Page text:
3 Steps to Increase Annual Pet Visits
Looking to grow your practice? All veterinary practices have five fundamental growth opportunities available to them — each of which can be accomplished utilizing the practice’s existing clients, patients and staff. You can:
- Improve compliance
- Increase the frequency of pet visits
- Increase revenue per pet visit
- Better manage reminders to ensure all current pets have future reminder requests
- New client acquisition
In this Practice Intelligence article, we’ll take a closer look at increasing pet visits. Growth in pet visit volume can be achieved by improving your practice’s performance in the following areas:
- A comprehensive reminder strategy
- Robust reminder requests for Recalls/Rechecks/Repurchases
- Semi-annual wellness visits
How much impact are we talking about? The benchmark average of visits per pet is 3.64 per year. Practices effectively executing in each of the above areas average 4.78 visits per pet per year. That’s more than one extra visit per active pet, per year!
Step 1: A comprehensive reminder strategy emphasizing both quantity and quality in your client communications.
First you’ll need to maximize the number of current pets WITH reminders — that’s the quantity. On average only 74% of current pets have a future reminder scheduled for the upcoming 13 months.
Next, you must be sending out quality reminders — that is, ensuring that the reminders you send support your practice’s wellness standards of care. In other words, instead of just reminding on expiring vaccinations, you’re also reminding on annual wellness exams, intestinal parasite testing dental prophylaxis, early detection/wellness testing, and other core services and products in your wellness recommendations.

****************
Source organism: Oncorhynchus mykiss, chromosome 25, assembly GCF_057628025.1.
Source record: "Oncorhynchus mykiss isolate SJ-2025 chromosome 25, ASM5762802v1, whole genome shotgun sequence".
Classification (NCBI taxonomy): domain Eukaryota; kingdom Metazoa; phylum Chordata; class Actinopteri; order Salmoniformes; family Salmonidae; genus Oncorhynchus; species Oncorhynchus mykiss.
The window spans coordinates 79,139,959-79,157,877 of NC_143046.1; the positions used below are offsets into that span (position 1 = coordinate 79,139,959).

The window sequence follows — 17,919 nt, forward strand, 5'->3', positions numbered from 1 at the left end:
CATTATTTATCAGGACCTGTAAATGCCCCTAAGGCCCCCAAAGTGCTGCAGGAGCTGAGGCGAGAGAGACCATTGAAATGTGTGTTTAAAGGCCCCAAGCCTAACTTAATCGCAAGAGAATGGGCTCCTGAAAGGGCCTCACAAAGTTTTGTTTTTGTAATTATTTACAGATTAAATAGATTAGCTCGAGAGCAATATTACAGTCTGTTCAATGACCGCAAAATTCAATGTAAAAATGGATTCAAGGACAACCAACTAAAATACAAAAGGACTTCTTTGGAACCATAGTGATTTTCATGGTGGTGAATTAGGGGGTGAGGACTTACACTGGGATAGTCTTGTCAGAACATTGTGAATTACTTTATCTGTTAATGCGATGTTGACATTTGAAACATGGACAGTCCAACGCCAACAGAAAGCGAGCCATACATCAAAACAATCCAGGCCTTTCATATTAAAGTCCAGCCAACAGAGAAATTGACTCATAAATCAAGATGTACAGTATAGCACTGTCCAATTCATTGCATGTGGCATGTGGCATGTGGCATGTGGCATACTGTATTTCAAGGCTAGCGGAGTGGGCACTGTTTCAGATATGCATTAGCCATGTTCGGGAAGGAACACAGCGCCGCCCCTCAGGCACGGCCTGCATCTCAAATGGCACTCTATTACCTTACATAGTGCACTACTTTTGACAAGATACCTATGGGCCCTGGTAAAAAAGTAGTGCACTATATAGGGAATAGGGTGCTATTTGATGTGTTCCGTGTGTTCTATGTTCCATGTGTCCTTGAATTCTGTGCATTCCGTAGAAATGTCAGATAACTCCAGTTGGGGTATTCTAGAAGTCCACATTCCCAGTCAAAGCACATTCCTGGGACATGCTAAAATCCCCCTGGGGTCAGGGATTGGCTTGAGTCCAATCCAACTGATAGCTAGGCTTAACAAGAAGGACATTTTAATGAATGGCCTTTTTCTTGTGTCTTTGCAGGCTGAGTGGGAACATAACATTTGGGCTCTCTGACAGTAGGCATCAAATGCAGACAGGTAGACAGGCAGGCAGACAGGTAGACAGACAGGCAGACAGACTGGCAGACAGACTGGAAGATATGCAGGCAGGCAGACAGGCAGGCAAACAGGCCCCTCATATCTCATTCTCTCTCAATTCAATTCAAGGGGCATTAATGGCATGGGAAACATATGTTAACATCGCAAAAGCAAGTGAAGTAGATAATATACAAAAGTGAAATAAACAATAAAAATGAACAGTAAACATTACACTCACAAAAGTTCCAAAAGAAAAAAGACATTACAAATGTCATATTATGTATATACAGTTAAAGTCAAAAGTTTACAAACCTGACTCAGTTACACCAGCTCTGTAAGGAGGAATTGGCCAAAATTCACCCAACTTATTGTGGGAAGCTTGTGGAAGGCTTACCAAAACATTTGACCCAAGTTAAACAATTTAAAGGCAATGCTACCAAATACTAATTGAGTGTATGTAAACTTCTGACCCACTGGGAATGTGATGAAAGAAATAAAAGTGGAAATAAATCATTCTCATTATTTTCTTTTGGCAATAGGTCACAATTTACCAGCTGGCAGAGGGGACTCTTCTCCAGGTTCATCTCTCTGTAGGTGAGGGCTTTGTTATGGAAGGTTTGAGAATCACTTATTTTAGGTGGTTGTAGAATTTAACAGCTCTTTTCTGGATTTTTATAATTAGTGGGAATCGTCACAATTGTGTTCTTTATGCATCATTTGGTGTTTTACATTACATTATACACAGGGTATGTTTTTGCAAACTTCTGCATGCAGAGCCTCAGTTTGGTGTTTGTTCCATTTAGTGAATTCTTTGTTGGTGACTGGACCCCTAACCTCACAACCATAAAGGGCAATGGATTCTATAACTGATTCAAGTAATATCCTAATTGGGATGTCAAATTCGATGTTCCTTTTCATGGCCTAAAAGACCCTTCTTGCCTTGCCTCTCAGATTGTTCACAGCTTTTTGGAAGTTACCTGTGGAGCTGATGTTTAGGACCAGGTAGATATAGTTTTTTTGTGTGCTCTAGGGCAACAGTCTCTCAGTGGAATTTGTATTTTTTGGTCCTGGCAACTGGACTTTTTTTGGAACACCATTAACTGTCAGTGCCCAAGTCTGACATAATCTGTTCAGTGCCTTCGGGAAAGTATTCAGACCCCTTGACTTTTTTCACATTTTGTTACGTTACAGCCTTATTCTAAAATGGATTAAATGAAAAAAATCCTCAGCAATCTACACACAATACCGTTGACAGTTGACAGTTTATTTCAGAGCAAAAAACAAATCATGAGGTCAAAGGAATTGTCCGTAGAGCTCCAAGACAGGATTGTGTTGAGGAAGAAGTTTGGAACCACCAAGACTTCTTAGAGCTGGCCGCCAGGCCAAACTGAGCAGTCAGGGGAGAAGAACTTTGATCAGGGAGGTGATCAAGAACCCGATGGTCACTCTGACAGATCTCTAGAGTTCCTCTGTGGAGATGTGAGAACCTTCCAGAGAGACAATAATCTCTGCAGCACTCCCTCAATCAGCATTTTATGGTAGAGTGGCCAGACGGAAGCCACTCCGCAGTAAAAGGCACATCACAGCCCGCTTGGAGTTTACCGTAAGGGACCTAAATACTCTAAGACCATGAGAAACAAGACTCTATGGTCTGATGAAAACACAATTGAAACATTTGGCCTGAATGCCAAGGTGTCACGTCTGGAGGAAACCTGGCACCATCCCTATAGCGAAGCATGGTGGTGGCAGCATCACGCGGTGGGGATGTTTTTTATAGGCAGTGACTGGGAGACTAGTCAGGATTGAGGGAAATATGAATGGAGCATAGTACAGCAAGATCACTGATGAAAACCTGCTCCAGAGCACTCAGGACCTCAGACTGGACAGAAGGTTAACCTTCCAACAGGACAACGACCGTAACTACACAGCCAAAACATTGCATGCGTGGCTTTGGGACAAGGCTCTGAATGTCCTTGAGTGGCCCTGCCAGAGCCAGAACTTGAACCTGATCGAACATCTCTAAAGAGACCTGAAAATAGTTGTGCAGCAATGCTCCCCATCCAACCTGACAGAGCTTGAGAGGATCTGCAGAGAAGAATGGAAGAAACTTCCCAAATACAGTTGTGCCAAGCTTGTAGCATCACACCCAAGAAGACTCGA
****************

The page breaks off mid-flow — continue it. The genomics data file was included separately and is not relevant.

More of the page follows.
The last element of the formula comes from utilizing any and all communication channels available — this includes print, email and web (personalized pet owner education). By doing so, you are able to provide continuity and repetition of education customized to the client and pet. The ThinkPets client communications services perform all of these
The combined results of these three elements in the comprehensive reminder strategy are improved reminder response (increased visits) and compliance.
Step 2: Reminder Requests for Recalls, Rechecks and Repurchases which enforce your practice’s wellness program and allow you to better manage clinical situations, all while simultaneously generating incremental visits.